Your Commerce Health Check

Checking the Checkout Process: Field Validation

Checking the Checkout Process: Field Validation

Published on 2023-02-27 by Gemma Nickerson

Un-optimised fields in your checkout create unnecessary friction which your customers will find difficult to use and engage with – particularly those preferring to enter details manually, rather than use autofill. 

Types of Field Validation

Required Field Flags - The simplest form of field validation is the “required field” flag. This tells the person completing the form that their submission won’t be accepted if the field is empty. On its own it doesn’t verify that the response in any field is correct, only that a response was given, so it’s routinely combined with other kinds of validation.

Pattern-match validation - Pattern-match validation determines whether the answer in a field is formatted correctly, such as making sure that the response is a number and not a letter or that the submission is at least a certain number of characters long. Pattern-match validation is a good idea for required fields to make certain every phone number and email address is formatted correctly.

Server Side validation - Field validations can happen before or after the submit button is clicked and the form is submitted. The most common approach is server-side validation, where the form is verified after submission. An incorrect response frequently causes the page to reload with a warning and indicates which fields have incorrect values.

Server-side validation can be frustrating for survey respondents. It adds extra time to the process, but it’s easier to implement and allows for more powerful validation methods.

Client-side validation - In client-side validation, the person completing the form is alerted to a problem with their answer as soon as they complete a field, which is known as real-time validation.

Here are several tactics that can improve the validation of checkout fields, with the aim of reducing page abandonment. 

1. Inline validation

Ensuring you style the entry field with a different colour as clients begin to enter their details is really helpful. It is best used on fields such as password or phone number field. 

2. Do not be picky

Exactly how information is written into a field, means nothing to a customer so you need to ensure your fields are flexible and allow for lots of different options. For example people can write their phone number in many contrasting forms - with spaces, without spaces, country code enabled - none of which are incorrect so allowing for all these variants is important. If you really want a specific format to suit your backend systems - they you can create logic which does this automatically in the background.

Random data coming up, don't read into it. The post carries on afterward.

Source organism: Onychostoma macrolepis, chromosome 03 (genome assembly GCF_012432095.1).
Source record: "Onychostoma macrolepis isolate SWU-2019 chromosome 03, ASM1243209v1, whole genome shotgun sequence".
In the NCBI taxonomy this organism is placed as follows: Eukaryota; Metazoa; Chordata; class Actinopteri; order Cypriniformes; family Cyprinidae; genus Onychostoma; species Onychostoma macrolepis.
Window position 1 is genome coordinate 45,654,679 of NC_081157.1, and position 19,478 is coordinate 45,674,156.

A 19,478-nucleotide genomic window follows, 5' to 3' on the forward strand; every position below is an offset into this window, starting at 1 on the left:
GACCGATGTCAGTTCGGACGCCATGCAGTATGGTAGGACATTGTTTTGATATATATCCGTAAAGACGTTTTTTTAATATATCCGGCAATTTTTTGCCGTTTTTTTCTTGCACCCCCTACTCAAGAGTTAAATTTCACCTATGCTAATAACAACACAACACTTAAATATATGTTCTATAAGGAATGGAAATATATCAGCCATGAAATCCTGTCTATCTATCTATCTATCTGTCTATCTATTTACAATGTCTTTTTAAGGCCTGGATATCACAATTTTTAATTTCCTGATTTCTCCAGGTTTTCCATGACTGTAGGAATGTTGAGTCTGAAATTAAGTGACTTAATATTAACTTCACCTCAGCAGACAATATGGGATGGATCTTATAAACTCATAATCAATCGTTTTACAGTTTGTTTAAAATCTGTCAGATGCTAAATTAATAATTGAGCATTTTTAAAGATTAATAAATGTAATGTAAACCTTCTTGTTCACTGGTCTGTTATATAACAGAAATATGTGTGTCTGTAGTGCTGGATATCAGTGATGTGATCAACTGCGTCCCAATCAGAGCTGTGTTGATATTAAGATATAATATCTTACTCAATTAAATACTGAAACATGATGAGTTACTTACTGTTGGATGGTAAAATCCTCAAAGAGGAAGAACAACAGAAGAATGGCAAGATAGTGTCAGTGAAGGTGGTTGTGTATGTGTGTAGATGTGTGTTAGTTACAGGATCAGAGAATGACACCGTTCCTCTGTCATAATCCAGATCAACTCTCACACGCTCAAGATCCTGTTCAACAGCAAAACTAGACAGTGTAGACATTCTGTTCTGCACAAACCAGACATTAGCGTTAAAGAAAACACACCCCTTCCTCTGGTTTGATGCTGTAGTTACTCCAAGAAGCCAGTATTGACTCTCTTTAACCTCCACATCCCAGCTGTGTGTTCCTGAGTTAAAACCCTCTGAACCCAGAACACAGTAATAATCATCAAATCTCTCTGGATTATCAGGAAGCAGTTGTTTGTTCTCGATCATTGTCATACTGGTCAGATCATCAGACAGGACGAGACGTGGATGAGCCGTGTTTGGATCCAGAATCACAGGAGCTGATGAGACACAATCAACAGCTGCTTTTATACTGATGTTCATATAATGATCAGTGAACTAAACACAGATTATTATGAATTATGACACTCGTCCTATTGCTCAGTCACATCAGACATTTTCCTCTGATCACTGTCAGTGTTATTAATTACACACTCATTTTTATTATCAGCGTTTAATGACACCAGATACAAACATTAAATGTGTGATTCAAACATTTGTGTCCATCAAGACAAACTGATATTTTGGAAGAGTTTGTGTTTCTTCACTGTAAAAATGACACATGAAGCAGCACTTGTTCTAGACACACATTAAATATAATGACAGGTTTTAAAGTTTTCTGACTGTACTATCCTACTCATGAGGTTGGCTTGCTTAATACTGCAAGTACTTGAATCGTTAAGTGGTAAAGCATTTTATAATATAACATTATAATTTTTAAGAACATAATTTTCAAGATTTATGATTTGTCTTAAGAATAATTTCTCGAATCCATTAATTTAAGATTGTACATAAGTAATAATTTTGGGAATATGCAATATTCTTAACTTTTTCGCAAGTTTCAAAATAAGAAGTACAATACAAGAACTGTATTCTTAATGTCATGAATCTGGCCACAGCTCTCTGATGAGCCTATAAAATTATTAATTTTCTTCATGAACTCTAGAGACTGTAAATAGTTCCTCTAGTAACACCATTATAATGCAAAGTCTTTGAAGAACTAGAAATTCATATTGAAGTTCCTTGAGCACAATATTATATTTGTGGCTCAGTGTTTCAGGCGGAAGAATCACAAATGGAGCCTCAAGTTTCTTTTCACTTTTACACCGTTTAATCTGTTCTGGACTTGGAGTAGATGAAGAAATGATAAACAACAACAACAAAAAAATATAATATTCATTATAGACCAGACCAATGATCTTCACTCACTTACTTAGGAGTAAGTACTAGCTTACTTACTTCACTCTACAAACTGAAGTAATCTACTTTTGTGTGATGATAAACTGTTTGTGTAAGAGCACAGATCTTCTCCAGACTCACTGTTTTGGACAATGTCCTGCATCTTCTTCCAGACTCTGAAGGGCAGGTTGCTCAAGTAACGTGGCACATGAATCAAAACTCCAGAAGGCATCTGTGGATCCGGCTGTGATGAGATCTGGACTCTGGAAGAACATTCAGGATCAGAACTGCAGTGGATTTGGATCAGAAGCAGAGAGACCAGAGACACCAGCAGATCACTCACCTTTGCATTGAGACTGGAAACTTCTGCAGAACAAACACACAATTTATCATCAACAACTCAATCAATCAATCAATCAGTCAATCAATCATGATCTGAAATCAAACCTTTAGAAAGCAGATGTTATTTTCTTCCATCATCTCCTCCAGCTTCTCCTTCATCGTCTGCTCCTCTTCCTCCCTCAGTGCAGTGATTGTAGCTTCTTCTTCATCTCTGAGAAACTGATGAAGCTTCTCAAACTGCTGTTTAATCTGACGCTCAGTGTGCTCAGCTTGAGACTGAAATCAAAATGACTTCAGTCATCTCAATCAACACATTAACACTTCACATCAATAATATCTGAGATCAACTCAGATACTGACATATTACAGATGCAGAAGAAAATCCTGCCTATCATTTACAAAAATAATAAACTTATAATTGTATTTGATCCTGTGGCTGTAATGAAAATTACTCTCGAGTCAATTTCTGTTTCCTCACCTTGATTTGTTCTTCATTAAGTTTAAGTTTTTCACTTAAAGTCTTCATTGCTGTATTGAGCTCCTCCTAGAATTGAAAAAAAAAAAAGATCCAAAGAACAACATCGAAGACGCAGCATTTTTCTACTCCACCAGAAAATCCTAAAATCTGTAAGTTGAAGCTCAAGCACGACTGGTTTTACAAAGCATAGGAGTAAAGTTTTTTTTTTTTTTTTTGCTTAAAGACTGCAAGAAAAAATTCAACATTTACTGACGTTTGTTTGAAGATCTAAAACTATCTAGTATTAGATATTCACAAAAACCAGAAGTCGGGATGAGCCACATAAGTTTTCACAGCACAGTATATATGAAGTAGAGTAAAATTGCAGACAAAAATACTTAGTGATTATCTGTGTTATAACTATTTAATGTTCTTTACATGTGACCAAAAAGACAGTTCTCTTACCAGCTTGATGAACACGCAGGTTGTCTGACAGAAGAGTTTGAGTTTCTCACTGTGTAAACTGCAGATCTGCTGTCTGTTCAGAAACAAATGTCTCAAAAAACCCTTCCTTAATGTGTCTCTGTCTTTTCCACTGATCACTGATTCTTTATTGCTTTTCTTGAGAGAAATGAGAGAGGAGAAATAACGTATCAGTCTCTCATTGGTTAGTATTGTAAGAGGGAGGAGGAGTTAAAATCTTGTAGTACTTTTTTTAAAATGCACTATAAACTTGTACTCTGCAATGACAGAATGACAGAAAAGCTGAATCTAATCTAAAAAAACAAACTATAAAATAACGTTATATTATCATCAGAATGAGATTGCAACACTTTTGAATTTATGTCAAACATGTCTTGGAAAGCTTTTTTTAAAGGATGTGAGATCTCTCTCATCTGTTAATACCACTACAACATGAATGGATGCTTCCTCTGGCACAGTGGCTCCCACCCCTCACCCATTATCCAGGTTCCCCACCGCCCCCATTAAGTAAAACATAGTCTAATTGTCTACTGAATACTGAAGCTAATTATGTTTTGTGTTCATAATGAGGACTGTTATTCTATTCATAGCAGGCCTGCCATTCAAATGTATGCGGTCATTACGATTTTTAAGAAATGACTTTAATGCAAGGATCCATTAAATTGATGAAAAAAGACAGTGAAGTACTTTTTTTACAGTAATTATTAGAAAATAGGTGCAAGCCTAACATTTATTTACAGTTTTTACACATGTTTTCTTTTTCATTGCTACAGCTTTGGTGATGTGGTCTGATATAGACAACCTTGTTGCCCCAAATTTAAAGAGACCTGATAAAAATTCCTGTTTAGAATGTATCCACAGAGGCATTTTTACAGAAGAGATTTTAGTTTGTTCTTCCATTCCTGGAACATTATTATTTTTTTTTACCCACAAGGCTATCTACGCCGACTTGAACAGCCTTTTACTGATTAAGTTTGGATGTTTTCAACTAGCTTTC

3. Use ‘Did you mean?’ as much as possible

Spelling mistakes are really common when filling out fields, so using the ‘did you mean’ functionality to check where the user had entered info correctly is very useful. It helps the users and allows them to correct their info in a polite way but it is also helpful to the retailer. There is nothing worse than fulfilling orders with incorrect address info. It wastes everyone's time. 

4. Luhn validation

The Luhn algorithm or Luhn formula, also known as the ‘modulus 10’ or ‘mod 10’ algorithm, named after its creator, IBM Scientist Hans Peter Luhn, is a simple checksum formula used to validate a variety of identification numbers, such as credit card numbers.

As credit card numbers are quite long they can occasionally be inputted incorrectly by the user - so the Luhn algorithm checks to see if the number is viable. Please note though - it only checks to see if the number is plausible and does not check the data inputted against the credit card processor. 

5. Avoid in-field labels

In-context descriptions or hints can help clarify what goes inside each form field, and therefore improve completion and conversion rates. There are many ways to provide hints. A common implementation is by inserting instructions within form fields. Unfortunately, user testing continually shows that placeholders in form fields often hurt usability more than help it.

Placeholder text within a form field makes it difficult for people to remember what information belongs in a field, and to check for and fix errors. It also poses additional burdens for users with visual and cognitive impairments.

To find out in more detail about how to improve the overall flow for your checkout process - please see our ‘Expert Strategies to Boost Checkout Conversion’ whitepaper (updated for 2023). This includes key stats, platform comparisons and lots of top tips and advice on how to avoid basket abandonment. 


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